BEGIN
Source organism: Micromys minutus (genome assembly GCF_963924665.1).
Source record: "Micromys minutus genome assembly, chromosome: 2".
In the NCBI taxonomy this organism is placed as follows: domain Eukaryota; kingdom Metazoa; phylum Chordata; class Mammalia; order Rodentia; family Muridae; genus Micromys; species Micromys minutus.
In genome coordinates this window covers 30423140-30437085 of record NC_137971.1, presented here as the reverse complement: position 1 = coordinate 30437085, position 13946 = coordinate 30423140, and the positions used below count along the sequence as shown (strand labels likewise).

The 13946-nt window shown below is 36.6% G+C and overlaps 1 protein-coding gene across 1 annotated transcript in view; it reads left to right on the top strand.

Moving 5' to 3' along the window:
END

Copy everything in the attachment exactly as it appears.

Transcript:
Source organism: Micromys minutus (genome assembly GCF_963924665.1).
Source record: "Micromys minutus genome assembly, chromosome: 2".
In the NCBI taxonomy this organism is placed as follows: domain Eukaryota; kingdom Metazoa; phylum Chordata; class Mammalia; order Rodentia; family Muridae; genus Micromys; species Micromys minutus.
In genome coordinates this window covers 30423140-30437085 of record NC_137971.1, presented here as the reverse complement: position 1 = coordinate 30437085, position 13946 = coordinate 30423140, and the positions used below count along the sequence as shown (strand labels likewise).

The 13946-nt window shown below is 36.6% G+C and overlaps 1 protein-coding gene across 1 annotated transcript in view; it reads left to right on the top strand.

Moving 5' to 3' along the window: